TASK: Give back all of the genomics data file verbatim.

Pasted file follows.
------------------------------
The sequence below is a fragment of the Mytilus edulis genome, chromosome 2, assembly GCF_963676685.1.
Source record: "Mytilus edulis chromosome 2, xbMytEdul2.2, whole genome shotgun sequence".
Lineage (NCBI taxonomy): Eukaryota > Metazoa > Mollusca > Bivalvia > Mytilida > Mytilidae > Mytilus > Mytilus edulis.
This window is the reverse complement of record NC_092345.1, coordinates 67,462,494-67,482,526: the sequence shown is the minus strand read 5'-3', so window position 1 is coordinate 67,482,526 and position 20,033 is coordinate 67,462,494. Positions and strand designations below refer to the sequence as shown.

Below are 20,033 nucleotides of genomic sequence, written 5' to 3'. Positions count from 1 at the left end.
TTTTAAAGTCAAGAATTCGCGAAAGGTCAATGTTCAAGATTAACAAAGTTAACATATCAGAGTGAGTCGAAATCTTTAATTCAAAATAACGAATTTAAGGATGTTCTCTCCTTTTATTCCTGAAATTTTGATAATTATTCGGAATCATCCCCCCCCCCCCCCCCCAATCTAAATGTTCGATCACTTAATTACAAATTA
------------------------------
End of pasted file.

The sequence below is a fragment of the Mytilus edulis genome, chromosome 2, assembly GCF_963676685.1.
Source record: "Mytilus edulis chromosome 2, xbMytEdul2.2, whole genome shotgun sequence".
Lineage (NCBI taxonomy): Eukaryota > Metazoa > Mollusca > Bivalvia > Mytilida > Mytilidae > Mytilus > Mytilus edulis.
This window is the reverse complement of record NC_092345.1, coordinates 67,462,494-67,482,526: the sequence shown is the minus strand read 5'-3', so window position 1 is coordinate 67,482,526 and position 20,033 is coordinate 67,462,494. Positions and strand designations below refer to the sequence as shown.

Below are 20,033 nucleotides of genomic sequence, written 5' to 3'. Positions count from 1 at the left end.
TTTTAAAGTCAAGAATTCGCGAAAGGTCAATGTTCAAGATTAACAAAGTTAACATATCAGAGTGAGTCGAAATCTTTAATTCAAAATAACGAATTTAAGGATGTTCTCTCCTTTTATTCCTGAAATTTTGATAATTATTCGGAATCATCCCCCCCCCCCCCCCCCAATCTAAATGTTCGATCACTTAATTACAAATTA